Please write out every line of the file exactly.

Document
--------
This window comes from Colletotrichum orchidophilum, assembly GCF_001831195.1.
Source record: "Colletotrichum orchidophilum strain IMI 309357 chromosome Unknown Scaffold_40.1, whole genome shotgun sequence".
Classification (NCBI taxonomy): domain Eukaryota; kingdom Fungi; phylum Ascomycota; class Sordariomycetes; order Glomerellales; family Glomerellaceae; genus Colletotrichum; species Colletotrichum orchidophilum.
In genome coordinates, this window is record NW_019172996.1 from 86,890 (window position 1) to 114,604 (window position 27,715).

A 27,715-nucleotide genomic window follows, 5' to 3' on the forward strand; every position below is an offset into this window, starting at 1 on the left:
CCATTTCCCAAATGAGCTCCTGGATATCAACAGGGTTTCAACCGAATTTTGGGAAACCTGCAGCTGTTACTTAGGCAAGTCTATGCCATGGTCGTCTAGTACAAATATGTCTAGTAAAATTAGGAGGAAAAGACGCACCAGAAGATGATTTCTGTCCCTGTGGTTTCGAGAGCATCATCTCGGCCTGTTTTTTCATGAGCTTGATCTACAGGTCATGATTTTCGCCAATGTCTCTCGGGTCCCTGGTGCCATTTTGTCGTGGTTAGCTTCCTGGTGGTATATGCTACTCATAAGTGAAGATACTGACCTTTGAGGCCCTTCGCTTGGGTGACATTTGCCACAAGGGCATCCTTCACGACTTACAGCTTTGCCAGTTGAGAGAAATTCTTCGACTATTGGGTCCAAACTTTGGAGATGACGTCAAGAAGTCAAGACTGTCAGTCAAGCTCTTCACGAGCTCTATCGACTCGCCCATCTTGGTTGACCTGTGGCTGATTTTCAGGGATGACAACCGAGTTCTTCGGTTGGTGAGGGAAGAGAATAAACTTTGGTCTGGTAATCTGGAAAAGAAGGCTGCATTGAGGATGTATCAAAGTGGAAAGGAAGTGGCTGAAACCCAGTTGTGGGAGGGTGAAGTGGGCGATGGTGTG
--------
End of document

This window comes from Colletotrichum orchidophilum, assembly GCF_001831195.1.
Source record: "Colletotrichum orchidophilum strain IMI 309357 chromosome Unknown Scaffold_40.1, whole genome shotgun sequence".
Classification (NCBI taxonomy): domain Eukaryota; kingdom Fungi; phylum Ascomycota; class Sordariomycetes; order Glomerellales; family Glomerellaceae; genus Colletotrichum; species Colletotrichum orchidophilum.
In genome coordinates, this window is record NW_019172996.1 from 86,890 (window position 1) to 114,604 (window position 27,715).

A 27,715-nucleotide genomic window follows, 5' to 3' on the forward strand; every position below is an offset into this window, starting at 1 on the left:
CCATTTCCCAAATGAGCTCCTGGATATCAACAGGGTTTCAACCGAATTTTGGGAAACCTGCAGCTGTTACTTAGGCAAGTCTATGCCATGGTCGTCTAGTACAAATATGTCTAGTAAAATTAGGAGGAAAAGACGCACCAGAAGATGATTTCTGTCCCTGTGGTTTCGAGAGCATCATCTCGGCCTGTTTTTTCATGAGCTTGATCTACAGGTCATGATTTTCGCCAATGTCTCTCGGGTCCCTGGTGCCATTTTGTCGTGGTTAGCTTCCTGGTGGTATATGCTACTCATAAGTGAAGATACTGACCTTTGAGGCCCTTCGCTTGGGTGACATTTGCCACAAGGGCATCCTTCACGACTTACAGCTTTGCCAGTTGAGAGAAATTCTTCGACTATTGGGTCCAAACTTTGGAGATGACGTCAAGAAGTCAAGACTGTCAGTCAAGCTCTTCACGAGCTCTATCGACTCGCCCATCTTGGTTGACCTGTGGCTGATTTTCAGGGATGACAACCGAGTTCTTCGGTTGGTGAGGGAAGAGAATAAACTTTGGTCTGGTAATCTGGAAAAGAAGGCTGCATTGAGGATGTATCAAAGTGGAAAGGAAGTGGCTGAAACCCAGTTGTGGGAGGGTGAAGTGGGCGATGGTGTG